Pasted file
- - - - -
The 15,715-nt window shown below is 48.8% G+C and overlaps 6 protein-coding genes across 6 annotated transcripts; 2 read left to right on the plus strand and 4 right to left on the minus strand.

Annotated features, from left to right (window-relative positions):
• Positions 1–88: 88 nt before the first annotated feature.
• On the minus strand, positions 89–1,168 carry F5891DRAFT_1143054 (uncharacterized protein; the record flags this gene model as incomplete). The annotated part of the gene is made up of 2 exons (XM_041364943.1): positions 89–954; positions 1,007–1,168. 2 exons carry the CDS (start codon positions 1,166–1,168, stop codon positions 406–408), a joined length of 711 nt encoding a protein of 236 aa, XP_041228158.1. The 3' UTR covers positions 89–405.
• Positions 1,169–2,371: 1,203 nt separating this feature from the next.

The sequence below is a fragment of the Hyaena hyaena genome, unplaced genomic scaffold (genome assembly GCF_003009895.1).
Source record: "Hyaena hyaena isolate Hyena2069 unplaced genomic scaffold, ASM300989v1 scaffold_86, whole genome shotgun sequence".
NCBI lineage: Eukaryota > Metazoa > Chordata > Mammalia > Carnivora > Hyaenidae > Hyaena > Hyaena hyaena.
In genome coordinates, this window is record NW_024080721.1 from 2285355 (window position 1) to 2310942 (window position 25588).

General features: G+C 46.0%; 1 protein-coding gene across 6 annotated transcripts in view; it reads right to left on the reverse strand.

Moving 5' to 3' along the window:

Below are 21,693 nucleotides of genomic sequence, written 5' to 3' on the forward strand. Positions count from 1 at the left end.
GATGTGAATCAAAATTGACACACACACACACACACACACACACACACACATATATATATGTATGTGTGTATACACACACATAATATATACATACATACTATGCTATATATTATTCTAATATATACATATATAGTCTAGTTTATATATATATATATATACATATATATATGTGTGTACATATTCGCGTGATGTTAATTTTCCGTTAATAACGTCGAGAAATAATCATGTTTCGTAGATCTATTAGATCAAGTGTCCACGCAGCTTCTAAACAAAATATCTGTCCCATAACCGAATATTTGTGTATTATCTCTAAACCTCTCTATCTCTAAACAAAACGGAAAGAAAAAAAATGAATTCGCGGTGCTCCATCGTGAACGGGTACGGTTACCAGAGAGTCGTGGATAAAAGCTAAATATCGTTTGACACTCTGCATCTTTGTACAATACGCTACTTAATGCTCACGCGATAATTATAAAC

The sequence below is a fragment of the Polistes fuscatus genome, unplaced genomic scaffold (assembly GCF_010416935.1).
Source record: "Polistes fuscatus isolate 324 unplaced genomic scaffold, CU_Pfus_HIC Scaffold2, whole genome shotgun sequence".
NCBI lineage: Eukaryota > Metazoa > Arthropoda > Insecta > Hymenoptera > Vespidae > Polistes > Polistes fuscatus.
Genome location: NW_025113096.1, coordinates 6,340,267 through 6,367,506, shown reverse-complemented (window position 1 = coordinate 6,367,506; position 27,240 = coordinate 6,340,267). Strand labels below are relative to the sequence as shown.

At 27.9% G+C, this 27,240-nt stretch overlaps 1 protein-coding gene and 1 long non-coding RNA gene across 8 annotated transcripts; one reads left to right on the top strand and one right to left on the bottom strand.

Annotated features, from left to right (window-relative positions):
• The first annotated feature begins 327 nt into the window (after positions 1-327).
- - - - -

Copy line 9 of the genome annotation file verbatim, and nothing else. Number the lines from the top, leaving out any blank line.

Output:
In genome coordinates, this window is record NW_024080721.1 from 2285355 (window position 1) to 2310942 (window position 25588).